At the time of writing, COVID-19, also known as coronavirus, has reached 177 countries around the world, infecting over 230,000 people. Beginning in China before swiftly spreading to other countries, the outbreak has now been officially declared a pandemic by the World Health Organisation.

As a result, many countries are going into lockdown, and international travel is becoming increasingly restricted. In this blog post, we’re going to look at the role of translations in the midst of a pandemic like COVID-19.

Speaking up during the coronavirus outbreak

Translation is all about communication, and communication can save lives. As it can spread so easily, COVID-19 has made it more important than ever to communicate internationally. Communication about the coronavirus comes in many forms, depending on the source, and includes:

  • Scientific discourse
  • Personal experiences
  • Business continuity plans
  • Service cancellations

The issue, of course, is that the global pandemic affects people who speak many different languages. 

What steps did the Chinese take?

Originating in China, COVID-19 was first analysed by Chinese scientists and doctors. When they recognised the threat posed by the virus, they set about getting information on their discovery translated into other languages so the whole world could know about it. This marks a departure from the handling of the SARS outbreak, which was largely kept quiet, to the detriment of public health and China’s reputation.

As a result of Chinese actions in the earliest days of the outbreak, governments worldwide could begin to prepare for the virus which would inevitably reach their shores.

How does this help?

In dealing with COVID-19, symptoms and experiences are regularly being shared by those working with the infected and those who have had the virus. Typically, this information is shared to local media, in their native tongue. With China and Italy the two worst affected countries so far, the need for translation arose. Translation helps in this case by allowing:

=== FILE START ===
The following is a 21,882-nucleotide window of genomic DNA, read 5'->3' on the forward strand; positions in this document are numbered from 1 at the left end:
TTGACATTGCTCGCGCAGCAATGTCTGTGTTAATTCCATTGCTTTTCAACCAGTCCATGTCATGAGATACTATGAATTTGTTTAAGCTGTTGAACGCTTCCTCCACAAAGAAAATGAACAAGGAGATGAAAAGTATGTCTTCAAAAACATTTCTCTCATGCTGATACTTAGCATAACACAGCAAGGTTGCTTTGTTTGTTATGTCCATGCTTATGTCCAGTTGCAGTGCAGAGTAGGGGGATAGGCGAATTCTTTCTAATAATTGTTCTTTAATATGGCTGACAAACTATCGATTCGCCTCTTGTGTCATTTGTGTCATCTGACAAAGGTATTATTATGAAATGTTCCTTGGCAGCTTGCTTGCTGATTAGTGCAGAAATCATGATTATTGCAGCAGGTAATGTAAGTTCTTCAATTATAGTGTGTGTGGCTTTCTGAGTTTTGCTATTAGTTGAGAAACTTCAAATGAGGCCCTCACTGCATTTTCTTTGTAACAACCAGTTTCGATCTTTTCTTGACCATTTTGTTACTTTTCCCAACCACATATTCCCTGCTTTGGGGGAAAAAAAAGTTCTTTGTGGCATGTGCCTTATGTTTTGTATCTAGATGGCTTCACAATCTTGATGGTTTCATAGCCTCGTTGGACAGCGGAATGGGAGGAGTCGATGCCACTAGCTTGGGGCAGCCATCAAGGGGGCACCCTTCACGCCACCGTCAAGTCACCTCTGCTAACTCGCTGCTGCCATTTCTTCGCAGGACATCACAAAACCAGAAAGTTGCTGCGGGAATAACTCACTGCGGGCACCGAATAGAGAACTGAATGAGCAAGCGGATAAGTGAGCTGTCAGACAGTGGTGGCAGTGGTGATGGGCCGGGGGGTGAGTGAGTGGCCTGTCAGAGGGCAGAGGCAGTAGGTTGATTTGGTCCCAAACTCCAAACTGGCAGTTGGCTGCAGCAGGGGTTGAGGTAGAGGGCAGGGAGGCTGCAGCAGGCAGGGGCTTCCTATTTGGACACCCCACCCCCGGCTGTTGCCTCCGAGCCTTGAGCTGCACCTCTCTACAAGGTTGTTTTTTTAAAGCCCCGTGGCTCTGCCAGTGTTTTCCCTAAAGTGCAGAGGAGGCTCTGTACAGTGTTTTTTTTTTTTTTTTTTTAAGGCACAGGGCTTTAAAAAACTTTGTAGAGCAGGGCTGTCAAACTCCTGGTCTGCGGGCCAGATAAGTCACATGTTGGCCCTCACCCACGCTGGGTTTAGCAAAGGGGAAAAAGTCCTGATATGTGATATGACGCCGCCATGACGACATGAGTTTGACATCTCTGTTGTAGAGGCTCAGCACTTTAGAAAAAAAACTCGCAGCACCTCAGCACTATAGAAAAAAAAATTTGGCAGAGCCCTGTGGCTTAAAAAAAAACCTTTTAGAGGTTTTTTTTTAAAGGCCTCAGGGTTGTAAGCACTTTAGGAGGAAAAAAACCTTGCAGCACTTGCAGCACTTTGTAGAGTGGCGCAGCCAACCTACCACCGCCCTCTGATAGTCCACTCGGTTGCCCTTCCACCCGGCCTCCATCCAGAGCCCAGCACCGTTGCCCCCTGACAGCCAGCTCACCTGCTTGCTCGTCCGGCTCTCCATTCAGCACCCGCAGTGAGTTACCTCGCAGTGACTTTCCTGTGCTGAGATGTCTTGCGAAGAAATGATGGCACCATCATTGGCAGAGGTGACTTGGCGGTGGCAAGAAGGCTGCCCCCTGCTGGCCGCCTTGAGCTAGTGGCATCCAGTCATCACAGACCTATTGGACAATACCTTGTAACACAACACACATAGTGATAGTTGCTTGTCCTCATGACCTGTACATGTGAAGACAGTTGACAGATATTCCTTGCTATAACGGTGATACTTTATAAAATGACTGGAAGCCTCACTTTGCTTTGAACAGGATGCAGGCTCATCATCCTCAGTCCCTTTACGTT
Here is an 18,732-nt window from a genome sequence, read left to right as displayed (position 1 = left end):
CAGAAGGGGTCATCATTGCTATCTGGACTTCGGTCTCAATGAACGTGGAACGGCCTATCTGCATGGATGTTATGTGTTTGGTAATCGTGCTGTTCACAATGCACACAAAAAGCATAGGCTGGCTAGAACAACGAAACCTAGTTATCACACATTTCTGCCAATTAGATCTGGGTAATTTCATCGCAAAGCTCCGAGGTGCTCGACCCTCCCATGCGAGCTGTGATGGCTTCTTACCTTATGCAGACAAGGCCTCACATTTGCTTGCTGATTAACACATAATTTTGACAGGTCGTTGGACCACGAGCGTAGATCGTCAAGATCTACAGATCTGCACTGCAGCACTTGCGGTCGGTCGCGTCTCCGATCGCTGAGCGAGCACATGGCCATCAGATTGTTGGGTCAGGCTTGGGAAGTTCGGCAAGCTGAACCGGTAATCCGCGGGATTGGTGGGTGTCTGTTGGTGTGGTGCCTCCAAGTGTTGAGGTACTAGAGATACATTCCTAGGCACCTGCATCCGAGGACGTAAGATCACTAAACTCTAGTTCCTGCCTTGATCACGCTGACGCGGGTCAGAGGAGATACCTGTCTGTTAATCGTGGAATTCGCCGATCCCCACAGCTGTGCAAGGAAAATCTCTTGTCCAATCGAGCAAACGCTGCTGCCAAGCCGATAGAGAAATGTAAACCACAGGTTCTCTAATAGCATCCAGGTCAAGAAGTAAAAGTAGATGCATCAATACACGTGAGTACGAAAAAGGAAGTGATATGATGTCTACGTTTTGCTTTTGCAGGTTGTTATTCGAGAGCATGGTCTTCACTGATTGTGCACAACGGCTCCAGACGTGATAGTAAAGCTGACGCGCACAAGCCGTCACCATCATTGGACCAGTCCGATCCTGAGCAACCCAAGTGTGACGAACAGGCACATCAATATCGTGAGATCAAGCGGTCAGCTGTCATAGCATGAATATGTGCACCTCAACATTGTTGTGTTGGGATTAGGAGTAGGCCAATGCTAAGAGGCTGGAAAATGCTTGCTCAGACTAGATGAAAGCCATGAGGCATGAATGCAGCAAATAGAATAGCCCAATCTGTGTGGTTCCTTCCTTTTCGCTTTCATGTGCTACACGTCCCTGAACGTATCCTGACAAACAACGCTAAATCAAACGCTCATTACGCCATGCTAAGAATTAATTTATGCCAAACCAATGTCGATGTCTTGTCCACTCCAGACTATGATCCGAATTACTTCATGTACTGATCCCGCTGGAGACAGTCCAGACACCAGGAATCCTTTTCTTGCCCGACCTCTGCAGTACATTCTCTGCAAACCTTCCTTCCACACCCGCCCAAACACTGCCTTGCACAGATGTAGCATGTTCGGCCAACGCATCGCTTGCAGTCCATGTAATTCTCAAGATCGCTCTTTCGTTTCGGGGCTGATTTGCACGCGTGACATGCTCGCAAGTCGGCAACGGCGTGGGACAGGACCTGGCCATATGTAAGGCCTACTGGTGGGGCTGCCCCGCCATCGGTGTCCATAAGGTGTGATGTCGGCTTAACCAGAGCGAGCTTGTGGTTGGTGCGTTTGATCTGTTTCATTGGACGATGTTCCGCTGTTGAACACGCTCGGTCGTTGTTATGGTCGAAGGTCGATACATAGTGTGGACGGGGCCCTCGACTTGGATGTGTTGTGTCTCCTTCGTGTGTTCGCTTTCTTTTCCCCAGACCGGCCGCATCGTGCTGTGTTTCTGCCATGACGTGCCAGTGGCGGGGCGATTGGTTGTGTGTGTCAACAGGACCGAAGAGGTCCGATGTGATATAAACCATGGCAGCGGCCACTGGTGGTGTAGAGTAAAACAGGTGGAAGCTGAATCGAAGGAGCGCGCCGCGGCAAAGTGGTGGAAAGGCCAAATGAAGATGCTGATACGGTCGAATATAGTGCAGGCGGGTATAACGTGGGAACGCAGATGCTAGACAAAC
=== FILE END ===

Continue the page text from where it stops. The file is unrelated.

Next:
• Knowledge of symptoms to be shared in languages and terms people understand
  • Other people’s experiences of the virus to be shared, which can help alleviate some of the panic of infection
  • The seriousness of the infection for vulnerable and at-risk members of society to be communicated in native languages by those working in the most affected regions

International organisation

At policy-making level, warnings and advice from the countries worst affected so far can help stem the tide of infection in other countries. This is made easier through the use of translation services. By sharing information, the infection – and potential casualty – figures can be limited as much as possible.

Keeping clients and customers informed

COVID-19 has already reached most of the world; as a result, international business is being disrupted. As part of efforts to ensure your business survives the lockdown period, it helps to keep in touch with your clients and customers about how you’re coping with the outbreak. A business continuity plan should include measures for informing international clients and customers about how the coronavirus is affecting operations. Remember, though, that people are already likely to be receiving dozens of emails about COVID-19, even from businesses they have only had one interaction with in the past.

How can we help?

We’re passionate about communication. Get in touch to discuss your translation needs today, so you can keep your clients worldwide up to date on everything they need to know about how COVID-19 is affecting you.